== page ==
Summerville, South Carolina facts for kids
|Summerville, South Carolina|
|Motto: Sacra Pinus Esto ("The Pine is Sacred")|
|Counties||Dorchester, Berkeley, Charleston|
|• Total||18.1 sq mi (47.0 km2)|
|• Land||18.0 sq mi (46.7 km2)|
|• Water||0.1 sq mi (0.3 km2)|
|Elevation||89 ft (27 m)|
|• Density||2,405/sq mi (928.5/km2)|
|Time zone||Eastern (EST) (UTC-5)|
|• Summer (DST)||EDT (UTC-4)|
|GNIS feature ID||1251073|
Summerville is a town in the U.S. state of South Carolina situated mostly in Dorchester County with small portions in Berkeley and Charleston counties. It is part of the Charleston-North Charleston-Summerville Metropolitan Statistical Area. The population of Summerville at the 2010 census was 43,392, and the estimated population was 44,719 as of July 1, 2013.
The center of Summerville is in southeastern Dorchester County; the town extends northeast into Berkeley and Charleston counties. It is bordered to the east by the town of Lincolnville and to the southeast by the city of North Charleston. The Summerville town limits extend south as far as the Ashley River next to Old Fort Dorchester State Historical Park.
U.S. Route 78 passes near the center of Summerville, leading southeast 24 miles (39 km) to downtown Charleston and northwest 29 miles (47 km) to Interstate 95 at St. George. Interstate 26 leads through the northeast corner of Summerville with access from Exit 199, leading southeast to Charleston and northwest 90 miles (140 km) to Columbia.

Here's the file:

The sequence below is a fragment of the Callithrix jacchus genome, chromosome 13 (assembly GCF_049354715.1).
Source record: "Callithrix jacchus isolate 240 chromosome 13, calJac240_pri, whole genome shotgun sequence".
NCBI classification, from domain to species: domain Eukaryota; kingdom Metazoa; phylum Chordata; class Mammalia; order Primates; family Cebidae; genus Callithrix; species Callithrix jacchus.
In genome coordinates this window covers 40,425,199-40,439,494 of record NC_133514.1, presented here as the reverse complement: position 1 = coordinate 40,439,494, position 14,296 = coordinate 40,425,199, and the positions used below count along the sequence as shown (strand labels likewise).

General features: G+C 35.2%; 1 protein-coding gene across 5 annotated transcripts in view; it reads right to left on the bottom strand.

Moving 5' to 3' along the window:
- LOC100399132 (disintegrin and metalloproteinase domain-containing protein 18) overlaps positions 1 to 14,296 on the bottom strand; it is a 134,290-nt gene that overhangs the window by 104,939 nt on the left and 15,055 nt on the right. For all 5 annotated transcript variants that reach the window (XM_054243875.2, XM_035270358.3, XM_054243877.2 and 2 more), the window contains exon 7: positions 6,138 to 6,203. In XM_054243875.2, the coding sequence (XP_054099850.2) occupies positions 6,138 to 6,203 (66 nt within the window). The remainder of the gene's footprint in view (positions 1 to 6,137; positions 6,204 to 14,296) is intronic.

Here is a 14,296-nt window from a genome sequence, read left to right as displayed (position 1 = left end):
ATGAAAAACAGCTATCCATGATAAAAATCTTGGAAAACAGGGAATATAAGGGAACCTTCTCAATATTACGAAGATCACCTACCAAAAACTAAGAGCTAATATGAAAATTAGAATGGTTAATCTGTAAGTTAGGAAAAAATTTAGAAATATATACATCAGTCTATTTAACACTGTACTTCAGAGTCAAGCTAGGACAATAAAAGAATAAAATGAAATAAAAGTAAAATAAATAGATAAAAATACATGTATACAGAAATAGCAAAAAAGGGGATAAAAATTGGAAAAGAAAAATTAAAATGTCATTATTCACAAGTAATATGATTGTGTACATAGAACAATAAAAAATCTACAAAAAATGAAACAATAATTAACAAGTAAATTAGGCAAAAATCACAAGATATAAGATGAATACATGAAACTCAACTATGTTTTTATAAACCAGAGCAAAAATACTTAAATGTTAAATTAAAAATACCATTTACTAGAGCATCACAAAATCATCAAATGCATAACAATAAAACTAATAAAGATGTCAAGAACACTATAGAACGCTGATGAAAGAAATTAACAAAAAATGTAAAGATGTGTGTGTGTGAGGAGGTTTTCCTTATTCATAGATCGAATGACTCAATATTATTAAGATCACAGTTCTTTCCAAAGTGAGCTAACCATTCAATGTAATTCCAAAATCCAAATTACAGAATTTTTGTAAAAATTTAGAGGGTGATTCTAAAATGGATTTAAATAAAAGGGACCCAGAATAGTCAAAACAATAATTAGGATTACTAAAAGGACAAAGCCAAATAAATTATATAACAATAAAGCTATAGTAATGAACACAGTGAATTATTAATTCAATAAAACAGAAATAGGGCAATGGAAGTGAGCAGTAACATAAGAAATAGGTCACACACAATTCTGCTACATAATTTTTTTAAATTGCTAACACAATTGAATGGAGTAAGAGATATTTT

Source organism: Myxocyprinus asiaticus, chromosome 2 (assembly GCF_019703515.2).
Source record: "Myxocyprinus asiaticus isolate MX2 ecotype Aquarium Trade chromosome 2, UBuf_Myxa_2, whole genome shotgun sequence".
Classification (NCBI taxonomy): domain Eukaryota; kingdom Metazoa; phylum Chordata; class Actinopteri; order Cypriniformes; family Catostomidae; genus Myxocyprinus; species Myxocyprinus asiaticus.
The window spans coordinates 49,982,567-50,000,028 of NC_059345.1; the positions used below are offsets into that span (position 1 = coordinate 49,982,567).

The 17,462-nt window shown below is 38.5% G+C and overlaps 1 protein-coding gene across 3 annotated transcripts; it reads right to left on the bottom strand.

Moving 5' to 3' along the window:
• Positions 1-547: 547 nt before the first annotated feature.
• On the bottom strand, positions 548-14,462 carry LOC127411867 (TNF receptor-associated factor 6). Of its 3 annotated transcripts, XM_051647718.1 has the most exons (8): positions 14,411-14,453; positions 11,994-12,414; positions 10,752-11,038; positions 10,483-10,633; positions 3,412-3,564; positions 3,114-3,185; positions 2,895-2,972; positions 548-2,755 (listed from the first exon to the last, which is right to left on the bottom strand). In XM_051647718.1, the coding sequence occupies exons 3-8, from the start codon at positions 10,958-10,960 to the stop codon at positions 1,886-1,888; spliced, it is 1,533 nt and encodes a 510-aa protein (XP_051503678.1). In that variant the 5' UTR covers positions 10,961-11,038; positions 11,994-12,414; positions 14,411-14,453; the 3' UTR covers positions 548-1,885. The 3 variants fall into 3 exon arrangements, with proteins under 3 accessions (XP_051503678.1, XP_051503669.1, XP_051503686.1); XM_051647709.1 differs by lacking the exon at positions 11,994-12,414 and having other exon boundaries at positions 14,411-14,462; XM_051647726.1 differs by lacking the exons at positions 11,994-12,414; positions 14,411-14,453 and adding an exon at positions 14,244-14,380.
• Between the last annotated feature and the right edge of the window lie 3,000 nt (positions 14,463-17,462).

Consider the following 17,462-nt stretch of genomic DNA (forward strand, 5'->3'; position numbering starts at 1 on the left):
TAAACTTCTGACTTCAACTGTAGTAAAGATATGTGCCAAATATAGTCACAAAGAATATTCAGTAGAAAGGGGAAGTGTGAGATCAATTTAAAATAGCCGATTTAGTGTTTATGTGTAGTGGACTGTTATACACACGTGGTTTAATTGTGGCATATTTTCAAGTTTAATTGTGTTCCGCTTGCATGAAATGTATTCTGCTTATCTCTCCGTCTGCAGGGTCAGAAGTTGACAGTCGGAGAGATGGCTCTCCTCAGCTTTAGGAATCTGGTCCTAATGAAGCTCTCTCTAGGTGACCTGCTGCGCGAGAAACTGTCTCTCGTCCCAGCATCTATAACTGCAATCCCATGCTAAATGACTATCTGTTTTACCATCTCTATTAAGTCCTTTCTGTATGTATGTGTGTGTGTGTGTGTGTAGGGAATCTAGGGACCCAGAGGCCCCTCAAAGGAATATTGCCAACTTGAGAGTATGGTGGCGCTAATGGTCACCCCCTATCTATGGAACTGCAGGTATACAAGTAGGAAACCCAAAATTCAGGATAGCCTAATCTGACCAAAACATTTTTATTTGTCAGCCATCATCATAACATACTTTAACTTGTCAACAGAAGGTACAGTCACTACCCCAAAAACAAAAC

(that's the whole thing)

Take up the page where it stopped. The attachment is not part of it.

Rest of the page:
According to the United States Census Bureau, the town has a total area of 18.1 square miles (47.0 km2), of which 18.0 square miles (46.7 km2) is land and 0.12 square miles (0.3 km2), or 0.62%, is water.
|U.S. Decennial Census|
As of the census of 2010, there were 43,392 people residing in 16,181 households in the town. The population density of Summerville is 2,404.7 inhabitants per square mile. The racial makeup of the town was 72.1% White, 21.4% Black or African American, 0.4% Native American, 1.5% Asian, 0.1% Pacific Islander, 1.6% from other races, and 2.9% from two or more races. Hispanic or Latino of any race were 5.0% of the population.
There were 16,181 households out of which 38.6% had children under the age of 18 living with them, 48.9% were married couples living together, 15.4% had a female householder with no husband present, and 31.0% were non-families. 25.3% of all households were made up of individuals and 8.8% had someone living alone who was 65 years of age or older. The average household size was 2.55.
In the town, 27.0% of the population was under the age of 18, and 10.5% was 65 years of age or older. The median age was 34.7 years.
The median income for a household in the town was $54,677. About 11.2% of the population was below the poverty line. The median value of an owner-occupied home was $182,000.